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Reflecting on the Creating Healthy Communities 2022 Convening

Stage photo from Convening event in Orlando
Convening attendees partake in a dance break mid-conference.

November 15, 2022

Last month several faculty, students, and alumni of Drexel University attended the Creating Healthy Communities (CHC) 2022 Convening in Orlando, Florida.

The event is hosted by the Center for Arts in Medicine at the University of Florida and was co-sponsored by the Dornsife School of Public Health and Antoinette Westphal College of Media Arts and Design.

The overarching goal of the conference was to create stronger, healthier, and more equitable communities through cross-sector collaboration. The Convening engaged people working and thinking at the intersections of the arts, public health, and community development. The two-day event also included vibrant live performances.

Rabbi Nancy Epstein, MPH, MAHL, associate professor of community health and prevention at Dornsife, moderated a panel discussion titled "Addressing Social Determinants of Health and Upstream Drivers of Health Disparities Through Arts and Culture" at the event and coordinated Drexel’s involvement.

Rabbi Epstein launched Dornsife's Arts in Public Health graduate minor several years ago because arts in public health—a relatively new field—is deeply connected to the School's longstanding commitment to health as a human right and community engagement.

Students Flor Cruz-Morillo and Laura Mullin, both enrolled in the Arts in Public Health graduate minor, attended the Convening as well and had a lot to reflect on. Below is a Q+A on their experience at the Convening:

Flor Cruz-Morillo

Program: MPH in Community Health and Prevention with a minor in Arts in Public Health ‘23
Hometown: Atlantic City, New Jersey

Q: What compelled you to participate in CHC?

A: I wanted to connect with others and gain ideas from professionals that are doing work to advance the growing Arts in Public Health field. I was very excited to hear from and meet many of the people that I had learned about in my Arts for Community Health and Wellbeing class.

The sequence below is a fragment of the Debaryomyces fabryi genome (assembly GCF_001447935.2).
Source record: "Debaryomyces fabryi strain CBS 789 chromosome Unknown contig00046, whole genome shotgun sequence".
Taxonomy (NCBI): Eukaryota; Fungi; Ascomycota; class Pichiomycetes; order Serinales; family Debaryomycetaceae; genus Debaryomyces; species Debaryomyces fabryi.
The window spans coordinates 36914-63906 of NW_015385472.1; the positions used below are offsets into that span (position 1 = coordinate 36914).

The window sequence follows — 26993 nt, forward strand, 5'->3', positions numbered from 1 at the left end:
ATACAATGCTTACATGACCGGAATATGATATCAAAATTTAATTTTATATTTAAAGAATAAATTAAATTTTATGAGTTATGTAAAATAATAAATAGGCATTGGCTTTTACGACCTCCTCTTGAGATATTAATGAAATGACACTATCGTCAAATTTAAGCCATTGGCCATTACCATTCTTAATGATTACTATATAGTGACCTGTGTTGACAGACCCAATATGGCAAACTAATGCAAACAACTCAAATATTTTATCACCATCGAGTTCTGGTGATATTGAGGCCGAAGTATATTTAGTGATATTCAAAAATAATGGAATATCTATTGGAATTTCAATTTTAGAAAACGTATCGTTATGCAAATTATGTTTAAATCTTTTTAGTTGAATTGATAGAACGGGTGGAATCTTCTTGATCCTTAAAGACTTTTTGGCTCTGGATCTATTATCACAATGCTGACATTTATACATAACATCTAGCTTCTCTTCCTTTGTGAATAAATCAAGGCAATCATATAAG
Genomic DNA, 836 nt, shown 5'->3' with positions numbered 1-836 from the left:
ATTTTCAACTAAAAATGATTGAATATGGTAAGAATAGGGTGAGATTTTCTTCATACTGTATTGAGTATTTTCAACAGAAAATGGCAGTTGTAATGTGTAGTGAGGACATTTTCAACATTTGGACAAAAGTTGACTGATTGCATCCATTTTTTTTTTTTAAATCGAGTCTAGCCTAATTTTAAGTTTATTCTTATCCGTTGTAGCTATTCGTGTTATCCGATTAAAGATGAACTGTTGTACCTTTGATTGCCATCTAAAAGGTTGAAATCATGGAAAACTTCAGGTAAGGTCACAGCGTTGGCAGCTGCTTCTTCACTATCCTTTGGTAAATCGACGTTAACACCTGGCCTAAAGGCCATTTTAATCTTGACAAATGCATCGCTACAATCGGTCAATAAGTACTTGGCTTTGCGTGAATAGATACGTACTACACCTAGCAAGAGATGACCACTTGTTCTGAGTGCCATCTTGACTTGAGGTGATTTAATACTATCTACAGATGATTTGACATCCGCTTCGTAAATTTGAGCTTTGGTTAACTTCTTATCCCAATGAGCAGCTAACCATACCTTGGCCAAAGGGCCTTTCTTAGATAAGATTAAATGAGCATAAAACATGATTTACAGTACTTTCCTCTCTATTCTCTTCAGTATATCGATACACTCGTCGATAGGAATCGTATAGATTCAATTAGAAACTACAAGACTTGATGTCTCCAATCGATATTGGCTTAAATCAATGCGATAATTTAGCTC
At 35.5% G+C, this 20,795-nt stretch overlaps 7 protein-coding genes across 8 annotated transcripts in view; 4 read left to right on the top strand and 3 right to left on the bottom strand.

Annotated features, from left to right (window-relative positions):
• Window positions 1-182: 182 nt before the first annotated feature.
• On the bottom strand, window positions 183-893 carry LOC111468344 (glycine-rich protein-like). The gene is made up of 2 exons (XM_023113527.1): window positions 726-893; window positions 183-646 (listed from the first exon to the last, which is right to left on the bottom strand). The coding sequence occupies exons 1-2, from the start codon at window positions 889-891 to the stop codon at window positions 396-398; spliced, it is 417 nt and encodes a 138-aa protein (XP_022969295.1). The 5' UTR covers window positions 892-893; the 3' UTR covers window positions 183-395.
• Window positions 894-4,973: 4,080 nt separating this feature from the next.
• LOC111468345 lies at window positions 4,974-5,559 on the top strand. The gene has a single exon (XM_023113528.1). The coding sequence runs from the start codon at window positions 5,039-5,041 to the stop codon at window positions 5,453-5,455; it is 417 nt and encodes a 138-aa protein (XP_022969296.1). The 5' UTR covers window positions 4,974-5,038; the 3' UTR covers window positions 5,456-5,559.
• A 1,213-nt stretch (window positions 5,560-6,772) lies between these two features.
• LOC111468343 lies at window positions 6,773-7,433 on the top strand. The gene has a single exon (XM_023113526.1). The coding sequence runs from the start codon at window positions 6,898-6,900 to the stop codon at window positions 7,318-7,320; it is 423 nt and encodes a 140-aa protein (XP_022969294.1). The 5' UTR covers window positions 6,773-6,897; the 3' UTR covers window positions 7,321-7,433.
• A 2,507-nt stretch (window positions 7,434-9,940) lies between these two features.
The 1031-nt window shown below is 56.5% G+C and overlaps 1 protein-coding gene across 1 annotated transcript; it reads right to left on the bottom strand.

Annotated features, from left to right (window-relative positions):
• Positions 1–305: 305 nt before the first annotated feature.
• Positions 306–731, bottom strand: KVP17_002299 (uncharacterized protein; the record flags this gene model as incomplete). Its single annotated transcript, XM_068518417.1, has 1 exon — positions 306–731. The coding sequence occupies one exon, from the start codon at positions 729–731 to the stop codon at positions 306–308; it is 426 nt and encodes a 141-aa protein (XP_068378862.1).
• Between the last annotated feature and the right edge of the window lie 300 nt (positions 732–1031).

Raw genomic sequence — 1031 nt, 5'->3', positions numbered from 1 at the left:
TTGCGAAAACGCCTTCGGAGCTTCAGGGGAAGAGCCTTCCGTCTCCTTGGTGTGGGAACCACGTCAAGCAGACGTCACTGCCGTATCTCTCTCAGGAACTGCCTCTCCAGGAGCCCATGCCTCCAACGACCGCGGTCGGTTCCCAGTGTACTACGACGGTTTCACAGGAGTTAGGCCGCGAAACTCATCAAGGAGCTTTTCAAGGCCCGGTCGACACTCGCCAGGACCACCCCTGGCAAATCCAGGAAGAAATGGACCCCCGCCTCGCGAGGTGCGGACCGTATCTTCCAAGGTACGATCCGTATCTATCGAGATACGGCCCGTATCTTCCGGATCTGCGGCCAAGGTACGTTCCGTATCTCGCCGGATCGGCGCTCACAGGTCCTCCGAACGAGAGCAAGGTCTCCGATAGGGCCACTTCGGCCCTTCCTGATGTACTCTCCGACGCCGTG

Q: What were your biggest takeaways from attending CHC?

A: One of my biggest takeaways from attending this conference is that there is always room for the arts when it comes to addressing health. As current and future public health professionals, we need to start thinking about how we can innovate old practices to better connect with those we serve.

Q: How do you hope to incorporate arts and health in your career?

A: I hope to use the knowledge and skills that I learned/am learning through the CHC and the minor to bring more awareness to the importance of using arts and culture to promote positive health outcomes.

One of my goals is to bring new ideas and innovations, using the arts, to creatively problem solve and achieve goals in settings that are still using more “traditional” ways to address health outcomes.

Q: What would you to tell fellow students who are interested in pursuing an Arts in Public Health minor?

A: Do it! Minoring in Arts in Public Health has really helped me reflect on what really matters to me. Thus far, I have been able to learn an array of new things and have been able to expand my view on Health through a different lens.

Laura Mullin

Program: MS in Creativity and Innovation with a minor in Arts in Public Health ‘24
Hometown: Winter Springs, FL

Q: What compelled you to participate in CHC?

A: One of the first assignments in the CHP 530 course: Arts for Community Health and Wellbeing (taught in the spring and open to students at all levels), was to read the "Creating Healthy Communities Through Cross-Sector Collaboration" white paper published by UF Center for Arts and Medicine & ArtPlace America. The paper went into great detail about the intersection and collaboration between public health, arts and culture, and community development. It was an exciting and inspiring paper to read in my educational journey because it validated my interest in the intersection of creativity, health, arts, and community.